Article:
Joseph Stephen "Joe" Parsons



Photo courtesy of photographer Barb Walker
Photo courtesy of photographer Barb Walker

(May 5, 1893 - November 14, 1954)


No Source Available
December 2, 1954


Joseph S. Parsons Prominent Natrona County Rancher and Former Harrison Resident Succumbs to Heart Ailment

Last rites were held for Joseph Steven Parsons on Tuesday, November 16th, at the Bustard Mortuary in Casper, Wyo. Rev Hawes, pastor of the Methodist Church of Casper, officiated. Following the services, the remains were taken to Denver for cremation, and his ashes were placed in the family lot of the Highland Cemetery at Casper on Friday, November 19th, with graveside services being conducted.

Joseph Steven Parsons, son of Joseph and Martha Parsons departed from this life Sunday morning, Nov. 14th, at his ranch home near Edgerton, Wyoming. He had been afflicted with a heart ailment for the past several years, and this was said to have been the cause of his demise, He was the fifth of a family of nine children and the third to cross the great divide.

Joe was born in born in the Bodarc community in Sioux County, Nebraska and resided in Sioux County until he became sixteen years of age. At that time he saddled his horse and pointed him toward Montana where an older brother resided.

Here he worked on different ranches for a few years, and then selected a ranch location in the vicinity of Jordan, Montana, a hundred and twenty miles north of Miles City, Montana. Miles City, being the railroad from which all supplies for this sparsely settled country had to be brought in by wagon freight outfits. At first, Joe established a freight outfit and hauled in supplies. It took from two weeks to a month to make a round trip, depending on the weather and the roads.

After a try at freighting he stocked up his small ranch with cattle and horses.

After experiencing a few hard winters and dry summers, he sold out and moved south into Wyoming. After looking around a year or two he settled near Teapot Dome and Salt Creek oil fields. Here he again started ranching operations and stocked up with cattle and horses. As his operations grew he quit the horse business and ran several bands of sheep in connection with his cattle.

In the meantime, he had married a Montana girl, Clara Bellanger, and they built up and maintained a home on the ranch. Here two sons were born and they grew to manhood on the ranch. As their ranching operations grew, the sons were taken into the business with their father and the company was known as the Salt Creek Land and Livestock Co.

Ten years ago they built a lovely home in Casper where the mother resided. The sons married and established homes on the ranch and the father made his home on the ranch and in Casper taking care of the business ends of the company.

Since his ranch was near the oil fields it was natural for Joe to become interested in oil activities, which proved financially remunerative.

He was well known in Natrona and adjoining counties as a capable operator and his advice was often sought by others.

He was reared a Methodist. While ranching in isolated areas he seldom had access to church services, but his religious training in childhood followed him through life, and he was a faithful contributor to the financial needs of the church.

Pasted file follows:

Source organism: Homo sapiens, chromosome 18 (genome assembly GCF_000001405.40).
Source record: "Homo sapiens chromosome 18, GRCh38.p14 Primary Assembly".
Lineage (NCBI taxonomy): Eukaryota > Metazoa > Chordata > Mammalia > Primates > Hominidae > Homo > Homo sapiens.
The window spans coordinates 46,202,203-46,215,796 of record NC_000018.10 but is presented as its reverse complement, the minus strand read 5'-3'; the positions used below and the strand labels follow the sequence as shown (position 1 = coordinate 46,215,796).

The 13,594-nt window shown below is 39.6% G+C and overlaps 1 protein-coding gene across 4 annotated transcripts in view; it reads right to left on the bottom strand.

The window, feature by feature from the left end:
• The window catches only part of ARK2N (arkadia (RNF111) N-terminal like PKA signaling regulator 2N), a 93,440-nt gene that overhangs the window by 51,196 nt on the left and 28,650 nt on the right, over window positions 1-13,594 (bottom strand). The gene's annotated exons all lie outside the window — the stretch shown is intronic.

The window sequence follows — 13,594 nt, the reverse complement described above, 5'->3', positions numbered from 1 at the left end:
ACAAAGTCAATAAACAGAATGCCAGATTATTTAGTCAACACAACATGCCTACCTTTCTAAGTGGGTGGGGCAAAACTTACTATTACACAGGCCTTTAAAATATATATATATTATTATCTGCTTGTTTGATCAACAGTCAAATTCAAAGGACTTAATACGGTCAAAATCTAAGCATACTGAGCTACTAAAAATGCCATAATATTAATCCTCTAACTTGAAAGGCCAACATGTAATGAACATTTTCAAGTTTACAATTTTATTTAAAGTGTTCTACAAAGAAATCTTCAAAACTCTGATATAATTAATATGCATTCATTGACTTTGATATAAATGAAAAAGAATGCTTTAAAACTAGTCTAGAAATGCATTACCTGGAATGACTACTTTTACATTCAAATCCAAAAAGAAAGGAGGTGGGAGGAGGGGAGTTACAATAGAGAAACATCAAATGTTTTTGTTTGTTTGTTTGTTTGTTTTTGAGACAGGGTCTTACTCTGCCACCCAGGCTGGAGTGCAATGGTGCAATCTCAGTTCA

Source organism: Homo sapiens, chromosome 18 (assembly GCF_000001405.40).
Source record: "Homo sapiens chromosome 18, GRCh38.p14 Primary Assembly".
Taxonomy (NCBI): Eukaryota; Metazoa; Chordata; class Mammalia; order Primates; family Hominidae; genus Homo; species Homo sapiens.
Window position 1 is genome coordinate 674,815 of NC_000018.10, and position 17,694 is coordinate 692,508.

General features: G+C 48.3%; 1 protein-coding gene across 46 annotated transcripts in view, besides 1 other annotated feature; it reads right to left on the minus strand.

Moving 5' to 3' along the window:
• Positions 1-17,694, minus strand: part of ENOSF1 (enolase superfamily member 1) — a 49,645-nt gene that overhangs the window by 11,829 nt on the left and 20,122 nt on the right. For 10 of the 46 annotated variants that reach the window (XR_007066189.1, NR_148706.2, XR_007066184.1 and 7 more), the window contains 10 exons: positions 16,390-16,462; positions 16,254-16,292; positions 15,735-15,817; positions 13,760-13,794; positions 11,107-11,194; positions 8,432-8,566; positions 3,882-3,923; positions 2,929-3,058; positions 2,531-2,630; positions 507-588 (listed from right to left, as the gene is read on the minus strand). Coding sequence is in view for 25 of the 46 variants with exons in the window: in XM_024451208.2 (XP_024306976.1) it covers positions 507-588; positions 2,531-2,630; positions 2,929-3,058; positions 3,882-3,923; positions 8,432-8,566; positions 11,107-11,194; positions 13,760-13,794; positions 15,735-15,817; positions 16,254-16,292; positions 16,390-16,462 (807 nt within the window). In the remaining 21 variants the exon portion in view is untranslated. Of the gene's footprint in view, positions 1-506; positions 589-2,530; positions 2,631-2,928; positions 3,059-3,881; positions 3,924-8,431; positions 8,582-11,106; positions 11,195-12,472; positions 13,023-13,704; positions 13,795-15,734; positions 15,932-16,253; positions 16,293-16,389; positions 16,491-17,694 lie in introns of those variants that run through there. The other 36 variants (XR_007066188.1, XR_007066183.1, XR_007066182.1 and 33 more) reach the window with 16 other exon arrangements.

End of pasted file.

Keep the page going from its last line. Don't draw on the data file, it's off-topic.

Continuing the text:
In the passing of Joe Parsons, another member of a pioneer family has left the scene. His parents came west when, what is now the C. & N.W. railroad extended less than a hundred miles west of Omaha. His father and a partner by name of Cunningham started a freight route from the end of the railroad to points west in Nebraska, the Black Hills and eastern Wyoming. As the end of the railroad moved gradually west their freight routes were shortened until they finally quit business.

The elder Parsons and a brother-in-law at one time operated a grocery store at Silver Cliff, Wyo. which was a mile west of where Lusk, Wyoming is now located.

The days of the pioneer is now history. As we look back we begin to realize the progress made in the past 75 years. As we stand on the threshold of a new era may we bear the torch of progress as faithfully as our forebearers.

He leaves to mourn his passing, his wife Clara; two sons Joseph Jr. and Robert; six grandchildren; four brothers, Con, John, and Frank of Harrison, Nebr., and Charles of Torrington, Wyo.; two sisters, Mrs. Virginia Monroe of Ismay, Montana and Mrs. Clarence Carley of Dalton, Nebr. and a host of friends and acquaintances.



The Lusk Herald
December 9, 1954
Joseph Parsons Dies November 14


Joseph Stephen Parsons, 61, a prominent Natrona County rancher and brother of Con, Frank and John Parsons, all of Harrison, died early Sunday, Nov. 14, at his ranch six miles east of Edgerton, following a brief illness. Funeral services were held in Casper November 16.

A native Nebraskan, Mr. Parsons was born in May, 1893, at Harrison. He grew up in Nebraska and Wyoming and at the age of 16 started ranching near Miles City, Mont. In 1921 he moved to his present home near Edgerton. He was married to Miss Clara Bellanger at Hot Springs, S. D., July 1, 1922. During World War I he served in the Navy.

Besides his widow he leaves two sons, Joseph C. Parsons, Midwest, and Robert V. Parson, Edgerton; two sisters, Mrs. Virginia Monroe, Ismay, Mont., and Mrs. Mattie Carley, Dalton, Neb.; four brothers, Charles Parsons of Torrington and the three above mentioned.

Funeral services were conducted at 2 p.m. Tuesday, Nov. 16, in the chapel of the Bustard Funeral Hoe in Casper with the Rev. C. T. Hawes of the First Methodist Church officiating.








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